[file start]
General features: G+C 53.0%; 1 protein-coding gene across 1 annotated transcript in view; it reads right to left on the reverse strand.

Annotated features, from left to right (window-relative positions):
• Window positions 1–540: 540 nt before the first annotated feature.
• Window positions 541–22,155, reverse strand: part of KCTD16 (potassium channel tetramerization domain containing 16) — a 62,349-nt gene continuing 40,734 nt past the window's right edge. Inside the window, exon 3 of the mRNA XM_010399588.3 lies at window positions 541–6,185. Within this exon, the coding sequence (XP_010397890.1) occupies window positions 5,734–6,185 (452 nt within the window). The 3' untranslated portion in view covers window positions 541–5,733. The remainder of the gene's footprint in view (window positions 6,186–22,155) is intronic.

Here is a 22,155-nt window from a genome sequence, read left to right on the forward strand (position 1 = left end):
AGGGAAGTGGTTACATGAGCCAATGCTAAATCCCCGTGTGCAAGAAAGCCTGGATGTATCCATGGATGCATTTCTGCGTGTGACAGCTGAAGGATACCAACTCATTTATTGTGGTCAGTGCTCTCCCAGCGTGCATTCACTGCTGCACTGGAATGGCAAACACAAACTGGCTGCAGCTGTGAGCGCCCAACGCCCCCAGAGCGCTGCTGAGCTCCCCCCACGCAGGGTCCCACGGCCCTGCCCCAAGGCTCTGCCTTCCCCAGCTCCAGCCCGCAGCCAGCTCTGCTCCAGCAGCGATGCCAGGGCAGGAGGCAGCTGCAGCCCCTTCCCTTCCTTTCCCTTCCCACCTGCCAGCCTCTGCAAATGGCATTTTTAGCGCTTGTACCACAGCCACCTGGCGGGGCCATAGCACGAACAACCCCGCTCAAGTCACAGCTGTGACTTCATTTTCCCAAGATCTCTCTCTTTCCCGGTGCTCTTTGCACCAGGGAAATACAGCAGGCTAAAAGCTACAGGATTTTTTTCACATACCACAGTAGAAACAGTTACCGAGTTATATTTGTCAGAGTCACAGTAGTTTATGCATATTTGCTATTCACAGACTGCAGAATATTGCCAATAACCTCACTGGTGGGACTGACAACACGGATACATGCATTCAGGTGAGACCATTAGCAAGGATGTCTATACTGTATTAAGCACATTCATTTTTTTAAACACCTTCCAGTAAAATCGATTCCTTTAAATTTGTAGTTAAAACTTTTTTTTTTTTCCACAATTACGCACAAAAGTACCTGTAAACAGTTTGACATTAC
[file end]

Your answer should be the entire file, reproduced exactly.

General features: G+C 53.0%; 1 protein-coding gene across 1 annotated transcript in view; it reads right to left on the reverse strand.

Annotated features, from left to right (window-relative positions):
• Window positions 1–540: 540 nt before the first annotated feature.
• Window positions 541–22,155, reverse strand: part of KCTD16 (potassium channel tetramerization domain containing 16) — a 62,349-nt gene continuing 40,734 nt past the window's right edge. Inside the window, exon 3 of the mRNA XM_010399588.3 lies at window positions 541–6,185. Within this exon, the coding sequence (XP_010397890.1) occupies window positions 5,734–6,185 (452 nt within the window). The 3' untranslated portion in view covers window positions 541–5,733. The remainder of the gene's footprint in view (window positions 6,186–22,155) is intronic.

Here is a 22,155-nt window from a genome sequence, read left to right on the forward strand (position 1 = left end):
AGGGAAGTGGTTACATGAGCCAATGCTAAATCCCCGTGTGCAAGAAAGCCTGGATGTATCCATGGATGCATTTCTGCGTGTGACAGCTGAAGGATACCAACTCATTTATTGTGGTCAGTGCTCTCCCAGCGTGCATTCACTGCTGCACTGGAATGGCAAACACAAACTGGCTGCAGCTGTGAGCGCCCAACGCCCCCAGAGCGCTGCTGAGCTCCCCCCACGCAGGGTCCCACGGCCCTGCCCCAAGGCTCTGCCTTCCCCAGCTCCAGCCCGCAGCCAGCTCTGCTCCAGCAGCGATGCCAGGGCAGGAGGCAGCTGCAGCCCCTTCCCTTCCTTTCCCTTCCCACCTGCCAGCCTCTGCAAATGGCATTTTTAGCGCTTGTACCACAGCCACCTGGCGGGGCCATAGCACGAACAACCCCGCTCAAGTCACAGCTGTGACTTCATTTTCCCAAGATCTCTCTCTTTCCCGGTGCTCTTTGCACCAGGGAAATACAGCAGGCTAAAAGCTACAGGATTTTTTTCACATACCACAGTAGAAACAGTTACCGAGTTATATTTGTCAGAGTCACAGTAGTTTATGCATATTTGCTATTCACAGACTGCAGAATATTGCCAATAACCTCACTGGTGGGACTGACAACACGGATACATGCATTCAGGTGAGACCATTAGCAAGGATGTCTATACTGTATTAAGCACATTCATTTTTTTAAACACCTTCCAGTAAAATCGATTCCTTTAAATTTGTAGTTAAAACTTTTTTTTTTTTCCACAATTACGCACAAAAGTACCTGTAAACAGTTTGACATTAC